Hoghton in 1622 and of Lord Strange in
1633; Towneley MS. C 8, 13 (Chet.
Lib.), 507. In 1626 a court was held by
Richard Hoghton as lord of the manor;
T. C. Smith, Chipping, 22. It appears
that the manor was purchased out of the
portion of Charlotte de la Tremouille in
1629–30; Royalist Comp. Papers (Rec. Soc.
Lancs, and Ches.), ii, 226. It is not
named among the estates of Sir Richard
Hoghton, who died in 1631. In 1642 a
settlement of the manors of Goosnargh
and Chipping was made by William Earl
of Derby, James Lord Strange and Charlotte his wife; Pal. of Lanc. Feet of F.
bdle. 141, no. 31.
For other references see Lancs, and
Ches. Rec. (Rec. Soc. Lancs, and Ches.),
ii, 244, 247.
||It is stated to have been sold as
early as 1641 to James Walmesley and
others; and in 1649 Elizabeth Walmesley,
widow, held a court baron; T. C. Smith,
Chipping, 24, 23.
||Duchy of Lanc. Inq. p.m. xxv,
no. 51, after the death of Robert Shireburne, gent.
||De Banco R. 32, m. 24; 36, m. 71.
By an inquiry in 1274 it was found that
one Roger Haslinghead, hanged for felony,
had held of Adam de Knoll a messuage
and half an oxgang of land in Chipping,
which had been in the king's hands for a
year and a day; Lancs. Inq. and Extents,
i, 241. Seisin was accordingly restored
to Adam; Cal. Close, 1272–9, p. 90.
Adam son of Richard de Knoll held a
tenement in 1292 which was unsuccessfully claimed by Bernard de Hacking;
Assize R. 408, m. 42. Adam seems to
have been living in 1305; Assize R. 419,
m. 4; 420, m. 8. Alice widow of Adam
de Knoll claimed dower in a messuage,
&c., against Master Richard de Hoghton
and Agnes de Scopham in 1308; while in
1312 Richard son of Adam de Knoll
claimed land against Alice widow of
Adam; De Banco R. 173, m. 185; 195,
m. 219 d.
It is said that Robert son of Richard de
Chipping made a grant of land to Richard
son of Lewis de Knoll, to whom Roger de
Whitaker made another gift; also that
Henry de Thelwall gave land near the
Kirk brigg to Richard de Knoll; T. C.
Smith, Chipping, 7, 8 (quoting the Derby
||John de Knoll, Richard le Surreys
and others were in 1292 stated to have
thrown down a dyke to the injury of the
free tenement of William de Whittingham, clerk; Assize R. 408, m. 61 d.
John de Knoll, Adam his brother and
Richard son of John were in 1308–9
among the defendants to a claim for a
messuage, &c., made by John son of
Thomas son of Christiana de Chipping, in
virtue of a grant from his father, who was
still living; Assize R. 423, m. 1. This
John appears to be the ancestor of the
Knolls of Thornley, according to the
pedigree in Smith, Chipping, 33.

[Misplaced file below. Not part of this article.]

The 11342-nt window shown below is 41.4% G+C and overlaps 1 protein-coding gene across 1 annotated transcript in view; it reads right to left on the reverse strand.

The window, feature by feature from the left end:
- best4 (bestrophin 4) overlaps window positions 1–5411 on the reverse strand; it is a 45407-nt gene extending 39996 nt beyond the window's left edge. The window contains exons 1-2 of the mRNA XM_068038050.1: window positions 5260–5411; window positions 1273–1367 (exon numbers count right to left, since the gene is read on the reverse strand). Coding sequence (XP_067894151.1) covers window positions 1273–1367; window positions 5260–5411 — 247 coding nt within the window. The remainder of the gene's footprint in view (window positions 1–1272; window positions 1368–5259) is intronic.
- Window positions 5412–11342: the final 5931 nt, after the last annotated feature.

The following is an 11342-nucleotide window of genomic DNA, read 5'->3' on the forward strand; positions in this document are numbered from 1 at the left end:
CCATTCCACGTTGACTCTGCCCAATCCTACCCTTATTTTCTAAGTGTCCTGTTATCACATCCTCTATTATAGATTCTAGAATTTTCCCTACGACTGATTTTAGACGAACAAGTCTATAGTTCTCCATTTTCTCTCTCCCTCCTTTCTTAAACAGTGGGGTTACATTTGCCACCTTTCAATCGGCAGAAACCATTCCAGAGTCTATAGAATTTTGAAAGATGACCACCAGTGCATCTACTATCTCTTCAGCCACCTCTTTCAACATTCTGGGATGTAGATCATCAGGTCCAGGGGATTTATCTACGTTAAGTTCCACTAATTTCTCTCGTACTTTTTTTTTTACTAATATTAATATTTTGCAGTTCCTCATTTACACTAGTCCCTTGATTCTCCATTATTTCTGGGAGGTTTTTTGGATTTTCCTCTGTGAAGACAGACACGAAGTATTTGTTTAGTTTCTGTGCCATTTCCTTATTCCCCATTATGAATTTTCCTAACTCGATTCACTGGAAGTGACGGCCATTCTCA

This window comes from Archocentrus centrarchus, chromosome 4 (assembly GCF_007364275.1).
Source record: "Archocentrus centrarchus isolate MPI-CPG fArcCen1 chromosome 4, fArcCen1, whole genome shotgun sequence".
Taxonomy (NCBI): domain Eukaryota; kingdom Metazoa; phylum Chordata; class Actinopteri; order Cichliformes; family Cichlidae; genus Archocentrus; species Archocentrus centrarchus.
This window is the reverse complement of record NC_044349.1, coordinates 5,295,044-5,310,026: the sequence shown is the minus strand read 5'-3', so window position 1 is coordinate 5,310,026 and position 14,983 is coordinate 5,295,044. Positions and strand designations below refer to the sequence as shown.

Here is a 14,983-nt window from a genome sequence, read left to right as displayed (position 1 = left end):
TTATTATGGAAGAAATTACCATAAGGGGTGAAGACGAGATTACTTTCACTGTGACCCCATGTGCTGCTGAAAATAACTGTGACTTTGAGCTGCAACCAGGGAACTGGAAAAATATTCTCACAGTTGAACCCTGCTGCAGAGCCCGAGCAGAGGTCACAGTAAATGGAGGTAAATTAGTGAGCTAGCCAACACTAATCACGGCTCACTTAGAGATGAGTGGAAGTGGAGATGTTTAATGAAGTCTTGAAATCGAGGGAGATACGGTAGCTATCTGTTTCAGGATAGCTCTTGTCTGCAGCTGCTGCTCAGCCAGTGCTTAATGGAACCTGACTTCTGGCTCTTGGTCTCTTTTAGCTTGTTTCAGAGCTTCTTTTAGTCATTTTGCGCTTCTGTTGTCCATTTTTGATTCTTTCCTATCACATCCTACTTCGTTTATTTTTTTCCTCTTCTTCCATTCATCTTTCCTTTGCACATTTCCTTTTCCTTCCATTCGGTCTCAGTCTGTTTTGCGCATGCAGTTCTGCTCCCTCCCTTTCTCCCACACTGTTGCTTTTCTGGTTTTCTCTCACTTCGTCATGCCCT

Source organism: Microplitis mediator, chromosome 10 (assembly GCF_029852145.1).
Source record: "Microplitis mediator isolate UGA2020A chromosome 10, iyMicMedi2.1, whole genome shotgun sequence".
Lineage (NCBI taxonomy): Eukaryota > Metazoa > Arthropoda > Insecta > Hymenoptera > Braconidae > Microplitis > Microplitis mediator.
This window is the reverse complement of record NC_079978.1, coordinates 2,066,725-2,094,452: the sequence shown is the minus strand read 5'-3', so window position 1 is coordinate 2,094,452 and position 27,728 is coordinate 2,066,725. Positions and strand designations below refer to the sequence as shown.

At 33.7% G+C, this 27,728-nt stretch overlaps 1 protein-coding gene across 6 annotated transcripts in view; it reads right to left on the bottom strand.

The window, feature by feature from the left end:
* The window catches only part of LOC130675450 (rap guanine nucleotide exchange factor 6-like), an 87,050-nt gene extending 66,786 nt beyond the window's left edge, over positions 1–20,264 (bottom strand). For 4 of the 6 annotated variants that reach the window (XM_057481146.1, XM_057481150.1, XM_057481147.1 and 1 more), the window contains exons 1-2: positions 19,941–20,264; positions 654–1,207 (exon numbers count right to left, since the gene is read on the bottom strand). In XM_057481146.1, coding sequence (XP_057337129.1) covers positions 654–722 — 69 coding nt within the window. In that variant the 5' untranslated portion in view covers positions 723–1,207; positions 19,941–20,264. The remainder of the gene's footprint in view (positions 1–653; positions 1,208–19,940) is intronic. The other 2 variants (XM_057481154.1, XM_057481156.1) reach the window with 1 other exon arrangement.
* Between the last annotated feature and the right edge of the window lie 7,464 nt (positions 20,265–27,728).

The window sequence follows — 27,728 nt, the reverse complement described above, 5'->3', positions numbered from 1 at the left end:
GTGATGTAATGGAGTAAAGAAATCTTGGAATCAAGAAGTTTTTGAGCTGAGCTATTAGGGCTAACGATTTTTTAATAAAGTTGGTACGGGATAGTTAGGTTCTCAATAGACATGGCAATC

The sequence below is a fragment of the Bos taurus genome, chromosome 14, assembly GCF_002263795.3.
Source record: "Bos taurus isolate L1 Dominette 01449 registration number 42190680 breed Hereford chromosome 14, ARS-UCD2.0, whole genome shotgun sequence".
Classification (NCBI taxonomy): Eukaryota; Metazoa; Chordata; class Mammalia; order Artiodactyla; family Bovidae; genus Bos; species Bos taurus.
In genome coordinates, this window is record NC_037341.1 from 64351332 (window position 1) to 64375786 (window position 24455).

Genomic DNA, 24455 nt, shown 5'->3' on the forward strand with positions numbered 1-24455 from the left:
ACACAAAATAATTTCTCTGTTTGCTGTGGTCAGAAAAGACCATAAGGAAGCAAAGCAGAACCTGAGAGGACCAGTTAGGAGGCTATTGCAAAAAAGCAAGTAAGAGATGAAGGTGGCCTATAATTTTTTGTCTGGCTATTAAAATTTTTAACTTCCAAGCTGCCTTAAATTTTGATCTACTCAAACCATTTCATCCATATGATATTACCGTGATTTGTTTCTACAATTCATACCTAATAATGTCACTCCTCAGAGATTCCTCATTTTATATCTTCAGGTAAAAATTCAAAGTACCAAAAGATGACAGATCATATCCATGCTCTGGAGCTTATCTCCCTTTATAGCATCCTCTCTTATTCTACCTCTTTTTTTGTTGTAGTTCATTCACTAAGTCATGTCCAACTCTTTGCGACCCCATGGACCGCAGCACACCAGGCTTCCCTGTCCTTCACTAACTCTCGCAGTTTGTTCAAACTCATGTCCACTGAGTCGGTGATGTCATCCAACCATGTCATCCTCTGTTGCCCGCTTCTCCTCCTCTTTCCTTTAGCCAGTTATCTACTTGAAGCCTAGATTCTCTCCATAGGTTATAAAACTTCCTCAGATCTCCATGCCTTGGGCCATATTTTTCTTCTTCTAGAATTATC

John son of Richard de Pleasington
appeared in 1355 by his custodee against
Richard son of Richard de Knoll, Ellis de
Whitlydale, and John son of Richard de
Knoll, who held a tenement in Chipping
claimed by him; Duchy of Lanc. Assize
R. 4, m. 6 d. It was alleged that Robert
de Pleasington, grandfather of plaintiff,
had given the tenement to his son Richard
in the time of Edward II; for the defence it was stated that part had belonged
to Alice wife of Robert and grandmother
of plaintiff, and that she had given them
to Richard son of Adam de Knoll and to
the said Richard son of Richard; ibid.
5, m. 27. A grant by Robert de
Pleasington to Richard son of Adam de
Knoll in 1313 is in P.R.O.; Anct. D.
A 7462. Richard de Knoll of Helmefield was plaintiff in 1357; Duchy of
Lanc. Assize R. 6, m. 1.
||The above-named Richard son of
Adam de Knoll or Knolls (Knowles) had
by his wife Cecily sons named Thomas
and Richard. From a pleading of 1329
it appears that one Richard son of
Christiana (perhaps the Christiana de
Chipping of the note preceding) granted
a messuage and land to Roger de Wedacre, free for ten years, but subject to a
rent afterwards. As Roger refused to
pay this rent, the property was demised to
Richard de Knoll and his sons, whereupon Roger claimed; Assize R. 427,
From a confused statement drawn up
about 1550 (Add. MS. 32106, no. 1086)
it appears that Richard de Knolls, son of
William (sic) and father of Lawrence,
gave Lawrence a moiety of his lordship
of the town of Chipping in 1329, the
other moiety descending to Lawrence at
Richard's death in or before 1348. In
the same year John de Knolls, also son of
Richard, made a feoffment of his lands,
water-mill, &c., and Emma his widow in
1373, holding in dower, also granted
to feoffees, who afterwards gave to Roger
de Knolls. A release was made to
Lawrence Knolls in 1446–7. 'John
Knowles was the son of Christopher
Knowles and father of Isabel Knowles;
which Isabel married Roger Shireburne,